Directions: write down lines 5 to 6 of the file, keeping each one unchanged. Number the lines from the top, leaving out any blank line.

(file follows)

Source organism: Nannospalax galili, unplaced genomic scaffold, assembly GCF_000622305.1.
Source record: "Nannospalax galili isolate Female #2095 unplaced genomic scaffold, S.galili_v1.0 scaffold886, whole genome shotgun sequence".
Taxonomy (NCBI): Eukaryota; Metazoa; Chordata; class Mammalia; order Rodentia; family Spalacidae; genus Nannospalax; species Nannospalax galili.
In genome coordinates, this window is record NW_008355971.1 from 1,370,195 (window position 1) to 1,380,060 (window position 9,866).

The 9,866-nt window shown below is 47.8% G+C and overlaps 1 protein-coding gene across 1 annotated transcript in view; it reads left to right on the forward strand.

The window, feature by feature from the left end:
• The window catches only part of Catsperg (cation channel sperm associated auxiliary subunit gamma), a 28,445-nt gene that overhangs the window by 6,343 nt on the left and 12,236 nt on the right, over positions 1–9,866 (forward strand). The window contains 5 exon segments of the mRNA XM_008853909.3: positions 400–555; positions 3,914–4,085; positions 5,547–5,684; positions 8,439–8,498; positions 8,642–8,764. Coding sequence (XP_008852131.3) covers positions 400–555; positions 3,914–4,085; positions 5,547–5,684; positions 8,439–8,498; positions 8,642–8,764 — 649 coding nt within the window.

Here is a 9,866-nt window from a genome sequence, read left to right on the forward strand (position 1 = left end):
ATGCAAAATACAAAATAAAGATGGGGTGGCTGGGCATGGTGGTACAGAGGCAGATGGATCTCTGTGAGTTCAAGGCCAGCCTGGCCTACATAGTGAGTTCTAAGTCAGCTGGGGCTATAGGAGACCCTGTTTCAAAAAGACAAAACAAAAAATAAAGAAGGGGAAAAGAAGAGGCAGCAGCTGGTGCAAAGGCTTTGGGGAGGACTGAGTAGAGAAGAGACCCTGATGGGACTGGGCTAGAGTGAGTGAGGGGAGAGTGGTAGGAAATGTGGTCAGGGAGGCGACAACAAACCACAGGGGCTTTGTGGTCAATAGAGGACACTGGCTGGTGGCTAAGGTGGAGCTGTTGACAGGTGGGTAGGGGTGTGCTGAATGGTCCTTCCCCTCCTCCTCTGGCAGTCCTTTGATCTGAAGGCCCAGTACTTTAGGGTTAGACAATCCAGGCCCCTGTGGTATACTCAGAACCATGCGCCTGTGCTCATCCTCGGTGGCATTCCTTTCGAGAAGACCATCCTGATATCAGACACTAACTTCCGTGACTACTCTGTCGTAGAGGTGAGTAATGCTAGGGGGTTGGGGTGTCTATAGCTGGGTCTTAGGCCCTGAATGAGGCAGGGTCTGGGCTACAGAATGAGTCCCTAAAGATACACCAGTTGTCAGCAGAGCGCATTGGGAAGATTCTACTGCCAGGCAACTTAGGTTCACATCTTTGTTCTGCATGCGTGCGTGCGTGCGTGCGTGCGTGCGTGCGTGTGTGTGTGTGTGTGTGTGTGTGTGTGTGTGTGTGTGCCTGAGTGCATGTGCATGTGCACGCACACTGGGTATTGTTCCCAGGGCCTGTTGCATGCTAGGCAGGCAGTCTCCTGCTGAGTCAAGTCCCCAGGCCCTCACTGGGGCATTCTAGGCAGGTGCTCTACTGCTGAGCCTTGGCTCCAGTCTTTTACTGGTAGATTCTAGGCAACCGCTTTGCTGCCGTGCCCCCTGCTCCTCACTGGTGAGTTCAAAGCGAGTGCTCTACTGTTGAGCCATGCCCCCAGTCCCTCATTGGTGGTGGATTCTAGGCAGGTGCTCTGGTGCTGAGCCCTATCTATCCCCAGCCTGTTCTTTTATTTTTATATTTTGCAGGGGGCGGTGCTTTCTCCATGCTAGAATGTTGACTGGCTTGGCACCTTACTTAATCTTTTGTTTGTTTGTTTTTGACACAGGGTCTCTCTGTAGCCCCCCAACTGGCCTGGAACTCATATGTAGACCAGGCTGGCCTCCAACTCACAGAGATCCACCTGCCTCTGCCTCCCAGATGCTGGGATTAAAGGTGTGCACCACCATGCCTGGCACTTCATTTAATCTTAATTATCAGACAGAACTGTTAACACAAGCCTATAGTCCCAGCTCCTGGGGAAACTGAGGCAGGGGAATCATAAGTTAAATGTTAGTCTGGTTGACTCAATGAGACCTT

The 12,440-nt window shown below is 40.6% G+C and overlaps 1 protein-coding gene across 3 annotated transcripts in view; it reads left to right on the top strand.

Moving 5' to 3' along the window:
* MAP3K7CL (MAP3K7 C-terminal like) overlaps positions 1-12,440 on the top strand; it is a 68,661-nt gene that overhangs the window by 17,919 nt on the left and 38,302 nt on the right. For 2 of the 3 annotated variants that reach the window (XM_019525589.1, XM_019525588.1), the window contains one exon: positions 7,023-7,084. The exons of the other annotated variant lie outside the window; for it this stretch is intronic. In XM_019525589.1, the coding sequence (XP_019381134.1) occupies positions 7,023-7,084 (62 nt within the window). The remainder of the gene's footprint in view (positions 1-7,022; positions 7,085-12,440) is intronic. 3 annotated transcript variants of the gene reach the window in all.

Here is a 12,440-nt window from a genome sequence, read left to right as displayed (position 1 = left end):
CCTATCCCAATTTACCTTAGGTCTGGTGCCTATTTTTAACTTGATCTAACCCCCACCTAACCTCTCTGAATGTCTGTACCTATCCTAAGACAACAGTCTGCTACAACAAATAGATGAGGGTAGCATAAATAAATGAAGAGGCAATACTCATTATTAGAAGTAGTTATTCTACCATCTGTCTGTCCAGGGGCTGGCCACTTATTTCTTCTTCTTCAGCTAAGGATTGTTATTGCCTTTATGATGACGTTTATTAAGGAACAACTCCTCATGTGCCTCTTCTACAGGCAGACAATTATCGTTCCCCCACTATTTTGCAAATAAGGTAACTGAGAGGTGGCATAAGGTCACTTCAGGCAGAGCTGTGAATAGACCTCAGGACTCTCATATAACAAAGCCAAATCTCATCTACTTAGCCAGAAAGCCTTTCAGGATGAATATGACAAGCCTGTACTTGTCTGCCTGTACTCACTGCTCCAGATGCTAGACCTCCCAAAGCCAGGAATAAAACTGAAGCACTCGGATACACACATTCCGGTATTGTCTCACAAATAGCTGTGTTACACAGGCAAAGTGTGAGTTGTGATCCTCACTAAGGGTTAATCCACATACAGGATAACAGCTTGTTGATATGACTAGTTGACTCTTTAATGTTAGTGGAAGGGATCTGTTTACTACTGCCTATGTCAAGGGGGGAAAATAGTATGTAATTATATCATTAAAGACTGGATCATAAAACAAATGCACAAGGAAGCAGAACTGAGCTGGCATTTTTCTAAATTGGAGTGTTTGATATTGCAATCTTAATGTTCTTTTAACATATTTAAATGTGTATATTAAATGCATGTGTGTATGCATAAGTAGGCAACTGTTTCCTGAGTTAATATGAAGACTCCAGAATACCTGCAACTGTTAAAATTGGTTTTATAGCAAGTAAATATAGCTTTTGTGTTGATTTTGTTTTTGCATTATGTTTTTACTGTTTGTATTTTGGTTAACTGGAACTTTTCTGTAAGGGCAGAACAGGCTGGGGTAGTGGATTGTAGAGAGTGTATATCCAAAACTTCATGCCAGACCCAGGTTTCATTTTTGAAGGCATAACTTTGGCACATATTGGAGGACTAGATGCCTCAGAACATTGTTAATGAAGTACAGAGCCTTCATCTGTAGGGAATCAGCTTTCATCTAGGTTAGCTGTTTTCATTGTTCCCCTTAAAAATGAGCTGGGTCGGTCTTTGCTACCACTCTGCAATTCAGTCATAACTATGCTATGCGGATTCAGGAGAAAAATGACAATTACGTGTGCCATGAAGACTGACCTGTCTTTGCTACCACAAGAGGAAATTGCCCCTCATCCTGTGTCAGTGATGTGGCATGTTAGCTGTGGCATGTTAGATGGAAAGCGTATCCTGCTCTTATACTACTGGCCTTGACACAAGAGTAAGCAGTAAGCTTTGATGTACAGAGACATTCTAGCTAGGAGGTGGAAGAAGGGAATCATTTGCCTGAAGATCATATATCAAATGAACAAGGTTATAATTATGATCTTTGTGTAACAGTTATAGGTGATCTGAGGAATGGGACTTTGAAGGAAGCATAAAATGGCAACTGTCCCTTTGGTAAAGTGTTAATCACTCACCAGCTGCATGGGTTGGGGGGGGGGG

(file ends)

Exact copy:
The 9,866-nt window shown below is 47.8% G+C and overlaps 1 protein-coding gene across 1 annotated transcript in view; it reads left to right on the forward strand.

The window, feature by feature from the left end: